This idea of redirecting anger towards the Devil or towards the passions is found elsewhere, as in Evagrius Ponticus, whose ascetic works had a deep impact on Byzantine spirituality.* The idea is to talk back, to rebuke the passions and sins that tempt and beset you, to be angry with yourself and grieve for your sins. Thus we will use the passions, which are a natural part of the human person, to grow in virtue, rather than to sin.

Sometimes we see Christians in prominent positions who are filled with righteous indignation over various pieces of news and the troubles in society and politics. I know of one fellow who gets really angry with the Canadian government regardless of who is in power. I ask — is this anger, directed at the humans who make things happen, of use?

We should be angry at injustice, but love the unjust. This is what Theophan calls us to do, for anger towards another human being can lead to revilement and hatred, and these are a poison to the human soul. Be angry with sin and the Devil, not your brother!

*His theology, on the other hand, was deemed heretical.

Anger (with a little help from the Desert Fathers and Evagrius)

Sts. Anthony and PaulI used to have a lot of anger issues. Rarely directed towards fellow humans (usually inanimate objects or myself) and certainly never physically violent — at least regarding humans (in first-year undergrad I once chucked a book across my room and made a hole in the wall; the book was the object of my anger). These issues, which rarely but still manifest themselves to do include a lot of physical energy and, if directed at a person, yellling.

Earlier today I got really angry with someone in a café. Which is always awkward. And I can’t get it out of my mind and focus on my work.

Out of remorse for the book-throwing and to mask my folly back in first-year undergrad, I memorised and posted on the wall over the hole James 1:19:

Everyone should be quick to listen, slow to speak and slow to become angry. (NIV)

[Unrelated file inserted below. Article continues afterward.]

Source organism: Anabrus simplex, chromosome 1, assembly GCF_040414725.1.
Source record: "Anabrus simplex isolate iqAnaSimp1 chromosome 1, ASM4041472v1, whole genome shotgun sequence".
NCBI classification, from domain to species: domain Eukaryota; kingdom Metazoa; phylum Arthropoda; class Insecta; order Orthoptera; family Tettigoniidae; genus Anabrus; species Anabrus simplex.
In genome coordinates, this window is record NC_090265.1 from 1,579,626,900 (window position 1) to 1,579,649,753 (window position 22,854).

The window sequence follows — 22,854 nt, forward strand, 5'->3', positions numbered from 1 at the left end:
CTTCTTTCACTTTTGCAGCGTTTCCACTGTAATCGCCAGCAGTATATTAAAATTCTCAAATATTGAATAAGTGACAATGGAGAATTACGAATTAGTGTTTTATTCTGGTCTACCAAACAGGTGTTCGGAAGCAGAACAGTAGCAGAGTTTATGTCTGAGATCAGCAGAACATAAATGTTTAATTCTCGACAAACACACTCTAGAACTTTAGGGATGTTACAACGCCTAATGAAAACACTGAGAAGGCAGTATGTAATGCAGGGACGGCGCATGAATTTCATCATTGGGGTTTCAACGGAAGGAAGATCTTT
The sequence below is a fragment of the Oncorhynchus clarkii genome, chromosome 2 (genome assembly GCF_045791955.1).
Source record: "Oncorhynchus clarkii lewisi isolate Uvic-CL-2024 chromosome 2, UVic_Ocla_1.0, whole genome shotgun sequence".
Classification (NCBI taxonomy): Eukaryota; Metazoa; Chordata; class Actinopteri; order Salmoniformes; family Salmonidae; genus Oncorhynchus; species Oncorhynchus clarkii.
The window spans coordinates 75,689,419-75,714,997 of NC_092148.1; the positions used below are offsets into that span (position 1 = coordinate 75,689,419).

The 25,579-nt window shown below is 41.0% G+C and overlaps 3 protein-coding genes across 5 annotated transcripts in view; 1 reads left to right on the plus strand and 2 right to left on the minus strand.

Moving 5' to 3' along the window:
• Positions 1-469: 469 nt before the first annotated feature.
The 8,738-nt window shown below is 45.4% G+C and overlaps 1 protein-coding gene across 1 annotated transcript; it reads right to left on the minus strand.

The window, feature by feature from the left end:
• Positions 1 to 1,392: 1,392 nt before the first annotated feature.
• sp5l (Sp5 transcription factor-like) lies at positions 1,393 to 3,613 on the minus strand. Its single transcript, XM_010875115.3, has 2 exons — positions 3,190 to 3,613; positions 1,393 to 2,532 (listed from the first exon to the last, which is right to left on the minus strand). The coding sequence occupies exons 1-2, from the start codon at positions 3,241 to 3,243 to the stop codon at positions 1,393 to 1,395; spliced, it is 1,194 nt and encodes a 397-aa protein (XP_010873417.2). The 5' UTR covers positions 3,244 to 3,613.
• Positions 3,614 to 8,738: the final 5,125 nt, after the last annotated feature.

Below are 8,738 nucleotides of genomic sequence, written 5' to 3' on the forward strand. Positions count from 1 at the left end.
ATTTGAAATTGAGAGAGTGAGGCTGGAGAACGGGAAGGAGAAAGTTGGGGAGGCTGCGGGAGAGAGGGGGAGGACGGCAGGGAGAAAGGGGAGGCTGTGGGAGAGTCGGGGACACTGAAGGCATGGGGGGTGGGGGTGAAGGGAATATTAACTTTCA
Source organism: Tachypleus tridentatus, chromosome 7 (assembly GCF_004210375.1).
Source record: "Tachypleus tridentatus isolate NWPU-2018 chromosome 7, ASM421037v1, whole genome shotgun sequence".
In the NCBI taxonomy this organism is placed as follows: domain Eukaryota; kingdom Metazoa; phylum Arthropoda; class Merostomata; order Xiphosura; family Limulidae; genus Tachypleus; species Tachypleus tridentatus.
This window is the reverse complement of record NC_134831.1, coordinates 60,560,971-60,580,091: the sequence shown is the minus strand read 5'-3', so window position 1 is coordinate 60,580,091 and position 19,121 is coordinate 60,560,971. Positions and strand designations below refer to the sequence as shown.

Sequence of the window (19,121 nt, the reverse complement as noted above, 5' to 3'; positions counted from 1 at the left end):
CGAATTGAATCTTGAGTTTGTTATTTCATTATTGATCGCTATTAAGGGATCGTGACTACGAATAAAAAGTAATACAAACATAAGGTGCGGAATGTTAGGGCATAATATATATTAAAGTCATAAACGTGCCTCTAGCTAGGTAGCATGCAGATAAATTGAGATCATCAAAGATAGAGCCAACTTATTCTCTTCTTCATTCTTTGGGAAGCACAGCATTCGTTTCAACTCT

Anger, according the fourth-century ascetic movement (I’m thinking mostly of Cassian and Evagrius here) is a result of our inability, postlapsarianly (?), to control the irascible part of our soul. Irascible is just a Latin-based word that means ‘anger-able’. If we were holy, our irascible part would only result in anger towards actual injustice and the abandonment of the worship of God, as we see in Christ clearing the moneychangers out of the Temple. Most of us are not holy, though. And most of our anger arises out of selfishness, out of frustration, out of fallenness, out of a need to be right, out of wounded self.

So, as an exercise for myself, I’m writing this and wondering: What is the Desert teaching on anger? I have here beside me, pulled from my pile of Late Antique/Early Mediaeval monastic texts, The Sayings of the Desert Fathers: The Alphabetical Collection as translated by Benedicta Ward, and The Praktikos & Chapters on Prayer by Evagrius Ponticus, translated by John Eudes Bamberger. Both are from Cistercian, whose monastic ressourcement I have extolled previously.

From the Sayings (the numbers in brackets are the number of each saying by Abba; this is not exhaustive):

Abba Agathon (19): A man who is angry, even if he were to raise the dead, is not acceptable to God.

Abba Ammonas (3): I have spent fourteen years in Scetis asking God night and day to grant me the victory over anger.